Walter Armstrong is a strong proponent of universal health care in Canada, which is why he was shocked to learn it could cost him about $250 to receive a dose of the new vaccine for respiratory syncytial virus (RSV).
“If I get this, it’s a death sentence,” the 73-year-old said of RSV, noting that he had tuberculosis as an infant, and he’s been diagnosed with an enlarged heart and chronic obstructive pulmonary disease (COPD), in addition to having just 60 per cent breathing capacity in his left lung and just 80 per cent in his right lung.
RSV infection is a major cause of lower respiratory illness, particularly among infants, young children and older adults, according to Health Canada, and causes yearly outbreaks of respiratory tract disease, usually starting in late fall and running through to early spring.
Health Canada approved GlaxoSmithKline’s (GSK) Arexvy vaccine for RSV on Friday, Aug. 4, but in Ontario, the cost of the vaccine is only covered for those aged 60 and older who live in long-term care homes, elder care lodges, and some retirement homes.
Anyone who is 60 years of age or older and not eligible for the publicly funded vaccine, may still be able to receive a dose by speaking with their health-care provider, but they will likely need to pay for it out of pocket.
That’s not an option for Armstrong.
“I can’t afford it, not this month, not next month, not next year,” he said.
As a pensioner with an annual income of just $20,000 dealing with annual rental costs of $12,000, Armstrong thinks the cost should be covered for everyone, or at the very least "means tested," so those of lower incomes aren’t required to bear the burden.
Failing that he suspects the costs of hospitalizing those who fall ill with RSV will be far greater than the costs of providing the vaccine, invoking memories of the old saying: ‘An ounce of prevention is worth a pound of cure.’
While visiting his family physician in late September for renewal of his medications, Armstrong asked the doctor for help accessing the vaccine and he’s also reached out to local MPP Caroline Mulroney. He’s even contacted the local branch of the Royal Canadian Legion about making a presentation, but has yet to receive a response.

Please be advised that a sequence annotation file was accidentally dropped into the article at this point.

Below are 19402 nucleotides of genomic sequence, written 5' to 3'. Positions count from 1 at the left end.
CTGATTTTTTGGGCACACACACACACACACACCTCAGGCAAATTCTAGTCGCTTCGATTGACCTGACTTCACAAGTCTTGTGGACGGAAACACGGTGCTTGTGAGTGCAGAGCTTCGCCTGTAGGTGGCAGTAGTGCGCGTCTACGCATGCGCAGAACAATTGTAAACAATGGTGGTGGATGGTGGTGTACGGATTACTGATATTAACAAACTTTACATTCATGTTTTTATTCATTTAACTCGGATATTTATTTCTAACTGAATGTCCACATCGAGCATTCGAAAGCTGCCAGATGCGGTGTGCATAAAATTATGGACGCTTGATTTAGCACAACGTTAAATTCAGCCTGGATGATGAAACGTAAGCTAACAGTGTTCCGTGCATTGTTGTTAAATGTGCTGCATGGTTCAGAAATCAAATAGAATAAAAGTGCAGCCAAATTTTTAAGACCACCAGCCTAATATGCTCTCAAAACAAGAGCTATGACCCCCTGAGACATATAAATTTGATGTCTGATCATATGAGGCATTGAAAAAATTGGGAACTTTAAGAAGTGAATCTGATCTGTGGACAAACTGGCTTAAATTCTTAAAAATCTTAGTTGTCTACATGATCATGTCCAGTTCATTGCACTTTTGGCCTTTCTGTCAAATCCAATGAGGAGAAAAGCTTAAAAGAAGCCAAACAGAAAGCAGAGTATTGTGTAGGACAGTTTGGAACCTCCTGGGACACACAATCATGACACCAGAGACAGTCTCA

Armstrong is hoping to pressure the provincial government to change their approach or even to pressure the federal government to step in and take some action, but regardless of which level of government is willing to help, Armstrong just wants the problem resolved.
“I just find it so inherently, patently un-Canadian — we do not leave the poor and the sick to die,” he said.
Armstrong thinks it’s “morally repugnant” that multi-national pharmaceutical companies are being allowed to profit “on the backs of the poorest and weakest,” in direct contrast to the values he feels were promoted in the ’50s by then Saskatchewan premier, Tommy Douglas, who is widely considered as the father of Medicare.
“We were the envy of the whole democratic, English-speaking world,” the Bradford resident said.
Coincidentally, Armstrong said he came from England to Canada at age 12 in July of 1962, the same year in which Douglas’s successor Woodrow Lloyd, launched the universal health-care program in the province.
His connections to health care don’t end their though, as Armstrong said his mother served as a nurse during the Second World War, that he graduated from the Canadian Institute of Medical Technology and that he worked as a respiratory technologist at Toronto Western Hospital in the ’80s.
“I have a very strong sense of commitment to the medical community,” he said.
For now, Armstrong is being careful to wear a mask whenever he can and is hoping to begin a letter-writing campaign to convince the government to cover the cost of the RSV vaccine for every Canadian.
“I feel this is my moral obligation. I am going to do my best for my fellow Canadian citizens. This is the best country in the world and I’m lucky to be here,” he said.